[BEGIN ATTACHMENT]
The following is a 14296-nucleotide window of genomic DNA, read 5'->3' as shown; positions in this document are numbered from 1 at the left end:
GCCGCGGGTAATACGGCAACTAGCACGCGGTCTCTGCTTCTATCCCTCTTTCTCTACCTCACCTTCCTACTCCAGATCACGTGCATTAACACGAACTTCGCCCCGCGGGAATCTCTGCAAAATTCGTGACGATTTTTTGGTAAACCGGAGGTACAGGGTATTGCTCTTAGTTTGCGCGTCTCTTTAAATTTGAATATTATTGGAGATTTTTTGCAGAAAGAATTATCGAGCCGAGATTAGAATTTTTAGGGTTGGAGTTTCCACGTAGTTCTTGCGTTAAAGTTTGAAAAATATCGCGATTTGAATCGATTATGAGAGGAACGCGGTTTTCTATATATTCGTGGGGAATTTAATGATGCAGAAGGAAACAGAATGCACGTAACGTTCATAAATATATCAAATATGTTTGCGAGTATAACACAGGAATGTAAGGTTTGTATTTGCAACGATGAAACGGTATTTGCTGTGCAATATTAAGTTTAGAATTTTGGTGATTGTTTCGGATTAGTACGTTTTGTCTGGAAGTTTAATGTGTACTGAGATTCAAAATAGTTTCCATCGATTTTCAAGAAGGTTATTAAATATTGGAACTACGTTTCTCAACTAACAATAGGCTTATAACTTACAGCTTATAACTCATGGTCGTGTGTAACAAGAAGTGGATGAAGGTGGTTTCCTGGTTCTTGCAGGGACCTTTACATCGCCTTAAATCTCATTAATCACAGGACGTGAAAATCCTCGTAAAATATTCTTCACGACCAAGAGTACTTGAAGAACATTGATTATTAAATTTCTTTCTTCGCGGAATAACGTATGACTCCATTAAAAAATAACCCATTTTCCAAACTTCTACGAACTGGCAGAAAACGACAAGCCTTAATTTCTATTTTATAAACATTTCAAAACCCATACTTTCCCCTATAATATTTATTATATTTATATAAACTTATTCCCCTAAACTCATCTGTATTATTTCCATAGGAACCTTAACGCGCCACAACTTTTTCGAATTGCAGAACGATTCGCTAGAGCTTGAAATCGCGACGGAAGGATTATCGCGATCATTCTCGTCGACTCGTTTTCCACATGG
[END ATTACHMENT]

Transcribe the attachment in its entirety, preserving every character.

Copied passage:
The following is a 14296-nucleotide window of genomic DNA, read 5'->3' as shown; positions in this document are numbered from 1 at the left end:
GCCGCGGGTAATACGGCAACTAGCACGCGGTCTCTGCTTCTATCCCTCTTTCTCTACCTCACCTTCCTACTCCAGATCACGTGCATTAACACGAACTTCGCCCCGCGGGAATCTCTGCAAAATTCGTGACGATTTTTTGGTAAACCGGAGGTACAGGGTATTGCTCTTAGTTTGCGCGTCTCTTTAAATTTGAATATTATTGGAGATTTTTTGCAGAAAGAATTATCGAGCCGAGATTAGAATTTTTAGGGTTGGAGTTTCCACGTAGTTCTTGCGTTAAAGTTTGAAAAATATCGCGATTTGAATCGATTATGAGAGGAACGCGGTTTTCTATATATTCGTGGGGAATTTAATGATGCAGAAGGAAACAGAATGCACGTAACGTTCATAAATATATCAAATATGTTTGCGAGTATAACACAGGAATGTAAGGTTTGTATTTGCAACGATGAAACGGTATTTGCTGTGCAATATTAAGTTTAGAATTTTGGTGATTGTTTCGGATTAGTACGTTTTGTCTGGAAGTTTAATGTGTACTGAGATTCAAAATAGTTTCCATCGATTTTCAAGAAGGTTATTAAATATTGGAACTACGTTTCTCAACTAACAATAGGCTTATAACTTACAGCTTATAACTCATGGTCGTGTGTAACAAGAAGTGGATGAAGGTGGTTTCCTGGTTCTTGCAGGGACCTTTACATCGCCTTAAATCTCATTAATCACAGGACGTGAAAATCCTCGTAAAATATTCTTCACGACCAAGAGTACTTGAAGAACATTGATTATTAAATTTCTTTCTTCGCGGAATAACGTATGACTCCATTAAAAAATAACCCATTTTCCAAACTTCTACGAACTGGCAGAAAACGACAAGCCTTAATTTCTATTTTATAAACATTTCAAAACCCATACTTTCCCCTATAATATTTATTATATTTATATAAACTTATTCCCCTAAACTCATCTGTATTATTTCCATAGGAACCTTAACGCGCCACAACTTTTTCGAATTGCAGAACGATTCGCTAGAGCTTGAAATCGCGACGGAAGGATTATCGCGATCATTCTCGTCGACTCGTTTTCCACATGG